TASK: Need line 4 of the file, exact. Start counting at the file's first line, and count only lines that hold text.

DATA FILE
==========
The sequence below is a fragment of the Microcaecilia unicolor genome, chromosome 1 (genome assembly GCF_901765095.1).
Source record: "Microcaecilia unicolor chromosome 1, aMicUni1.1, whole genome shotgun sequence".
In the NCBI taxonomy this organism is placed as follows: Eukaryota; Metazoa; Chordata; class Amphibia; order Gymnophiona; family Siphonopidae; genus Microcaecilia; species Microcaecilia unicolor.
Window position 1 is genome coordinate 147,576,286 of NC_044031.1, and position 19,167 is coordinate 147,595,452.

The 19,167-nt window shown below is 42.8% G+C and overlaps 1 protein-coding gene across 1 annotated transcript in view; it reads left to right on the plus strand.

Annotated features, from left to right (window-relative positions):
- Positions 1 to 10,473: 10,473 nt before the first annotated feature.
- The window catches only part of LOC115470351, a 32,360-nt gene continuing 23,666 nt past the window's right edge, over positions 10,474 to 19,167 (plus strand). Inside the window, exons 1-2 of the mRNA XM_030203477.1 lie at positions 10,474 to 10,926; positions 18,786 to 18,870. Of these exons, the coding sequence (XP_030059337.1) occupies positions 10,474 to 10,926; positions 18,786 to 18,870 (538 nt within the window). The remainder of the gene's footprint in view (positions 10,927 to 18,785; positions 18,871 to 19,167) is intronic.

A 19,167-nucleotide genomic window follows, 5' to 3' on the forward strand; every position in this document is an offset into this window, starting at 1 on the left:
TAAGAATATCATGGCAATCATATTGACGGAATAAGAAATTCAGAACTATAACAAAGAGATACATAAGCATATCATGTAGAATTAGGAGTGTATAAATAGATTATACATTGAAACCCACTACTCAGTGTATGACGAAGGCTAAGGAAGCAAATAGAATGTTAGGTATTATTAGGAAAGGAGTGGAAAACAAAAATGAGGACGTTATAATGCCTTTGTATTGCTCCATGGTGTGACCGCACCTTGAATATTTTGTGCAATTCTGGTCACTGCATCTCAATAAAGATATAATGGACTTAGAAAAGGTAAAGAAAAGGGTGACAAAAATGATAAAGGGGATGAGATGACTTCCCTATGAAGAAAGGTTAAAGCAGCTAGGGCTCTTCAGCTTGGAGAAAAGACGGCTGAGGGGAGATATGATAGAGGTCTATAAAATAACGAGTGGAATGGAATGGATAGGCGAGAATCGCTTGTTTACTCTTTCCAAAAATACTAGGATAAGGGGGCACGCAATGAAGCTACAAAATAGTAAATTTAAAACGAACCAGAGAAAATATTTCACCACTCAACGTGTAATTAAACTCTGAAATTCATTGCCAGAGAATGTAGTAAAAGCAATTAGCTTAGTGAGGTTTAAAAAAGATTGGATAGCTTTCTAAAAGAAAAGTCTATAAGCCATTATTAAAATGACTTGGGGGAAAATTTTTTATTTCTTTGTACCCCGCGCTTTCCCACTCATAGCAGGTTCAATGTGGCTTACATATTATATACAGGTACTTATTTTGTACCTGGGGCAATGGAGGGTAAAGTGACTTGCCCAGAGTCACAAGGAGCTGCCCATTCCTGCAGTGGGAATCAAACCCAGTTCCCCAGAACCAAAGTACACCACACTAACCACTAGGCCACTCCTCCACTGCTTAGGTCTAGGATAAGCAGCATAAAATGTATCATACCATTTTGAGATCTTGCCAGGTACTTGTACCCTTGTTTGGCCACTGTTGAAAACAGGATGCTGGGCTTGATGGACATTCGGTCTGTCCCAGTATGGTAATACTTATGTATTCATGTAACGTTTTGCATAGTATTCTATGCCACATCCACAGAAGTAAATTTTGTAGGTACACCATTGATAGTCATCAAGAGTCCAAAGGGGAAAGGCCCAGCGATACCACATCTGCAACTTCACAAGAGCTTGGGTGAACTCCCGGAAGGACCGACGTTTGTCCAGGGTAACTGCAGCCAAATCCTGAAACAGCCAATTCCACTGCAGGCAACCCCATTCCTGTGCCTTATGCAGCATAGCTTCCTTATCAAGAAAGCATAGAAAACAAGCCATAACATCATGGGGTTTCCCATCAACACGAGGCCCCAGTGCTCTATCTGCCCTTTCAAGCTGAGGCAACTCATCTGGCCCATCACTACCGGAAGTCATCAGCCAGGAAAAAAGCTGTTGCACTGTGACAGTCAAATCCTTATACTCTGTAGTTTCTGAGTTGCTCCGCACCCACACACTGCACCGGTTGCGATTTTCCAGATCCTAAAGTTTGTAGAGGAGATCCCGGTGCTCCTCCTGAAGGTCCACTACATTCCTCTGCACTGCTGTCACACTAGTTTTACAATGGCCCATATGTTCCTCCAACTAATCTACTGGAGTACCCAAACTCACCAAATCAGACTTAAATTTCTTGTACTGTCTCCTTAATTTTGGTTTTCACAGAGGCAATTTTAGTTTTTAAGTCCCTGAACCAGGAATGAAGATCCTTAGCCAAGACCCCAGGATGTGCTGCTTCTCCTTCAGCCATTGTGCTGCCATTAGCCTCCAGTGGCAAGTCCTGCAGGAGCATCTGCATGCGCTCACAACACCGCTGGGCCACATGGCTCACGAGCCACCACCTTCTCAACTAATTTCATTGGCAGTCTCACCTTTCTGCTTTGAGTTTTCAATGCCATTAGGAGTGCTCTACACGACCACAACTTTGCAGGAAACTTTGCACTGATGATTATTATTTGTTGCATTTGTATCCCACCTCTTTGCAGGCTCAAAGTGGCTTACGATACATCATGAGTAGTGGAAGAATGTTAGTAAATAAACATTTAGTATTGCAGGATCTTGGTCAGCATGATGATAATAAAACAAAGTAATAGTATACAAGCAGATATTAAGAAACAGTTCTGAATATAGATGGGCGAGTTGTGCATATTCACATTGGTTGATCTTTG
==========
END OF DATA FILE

Window position 1 is genome coordinate 147,576,286 of NC_044031.1, and position 19,167 is coordinate 147,595,452.